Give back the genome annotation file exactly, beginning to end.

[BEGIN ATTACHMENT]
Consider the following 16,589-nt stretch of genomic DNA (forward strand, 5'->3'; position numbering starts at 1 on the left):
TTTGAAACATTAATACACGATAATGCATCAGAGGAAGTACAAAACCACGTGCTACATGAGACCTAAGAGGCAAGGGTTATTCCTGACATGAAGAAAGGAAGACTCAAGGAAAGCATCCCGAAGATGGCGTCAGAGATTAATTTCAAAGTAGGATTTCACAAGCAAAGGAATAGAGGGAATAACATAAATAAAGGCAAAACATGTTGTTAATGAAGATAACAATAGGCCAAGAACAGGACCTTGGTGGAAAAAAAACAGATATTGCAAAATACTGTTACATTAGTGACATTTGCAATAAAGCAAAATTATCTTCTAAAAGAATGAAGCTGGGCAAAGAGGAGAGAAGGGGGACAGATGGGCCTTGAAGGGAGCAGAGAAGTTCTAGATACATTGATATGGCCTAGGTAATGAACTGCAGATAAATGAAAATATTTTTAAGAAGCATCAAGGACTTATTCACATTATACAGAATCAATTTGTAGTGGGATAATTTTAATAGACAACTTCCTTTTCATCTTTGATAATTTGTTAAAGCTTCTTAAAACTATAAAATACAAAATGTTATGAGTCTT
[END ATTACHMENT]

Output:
Consider the following 16,589-nt stretch of genomic DNA (forward strand, 5'->3'; position numbering starts at 1 on the left):
TTTGAAACATTAATACACGATAATGCATCAGAGGAAGTACAAAACCACGTGCTACATGAGACCTAAGAGGCAAGGGTTATTCCTGACATGAAGAAAGGAAGACTCAAGGAAAGCATCCCGAAGATGGCGTCAGAGATTAATTTCAAAGTAGGATTTCACAAGCAAAGGAATAGAGGGAATAACATAAATAAAGGCAAAACATGTTGTTAATGAAGATAACAATAGGCCAAGAACAGGACCTTGGTGGAAAAAAAACAGATATTGCAAAATACTGTTACATTAGTGACATTTGCAATAAAGCAAAATTATCTTCTAAAAGAATGAAGCTGGGCAAAGAGGAGAGAAGGGGGACAGATGGGCCTTGAAGGGAGCAGAGAAGTTCTAGATACATTGATATGGCCTAGGTAATGAACTGCAGATAAATGAAAATATTTTTAAGAAGCATCAAGGACTTATTCACATTATACAGAATCAATTTGTAGTGGGATAATTTTAATAGACAACTTCCTTTTCATCTTTGATAATTTGTTAAAGCTTCTTAAAACTATAAAATACAAAATGTTATGAGTCTT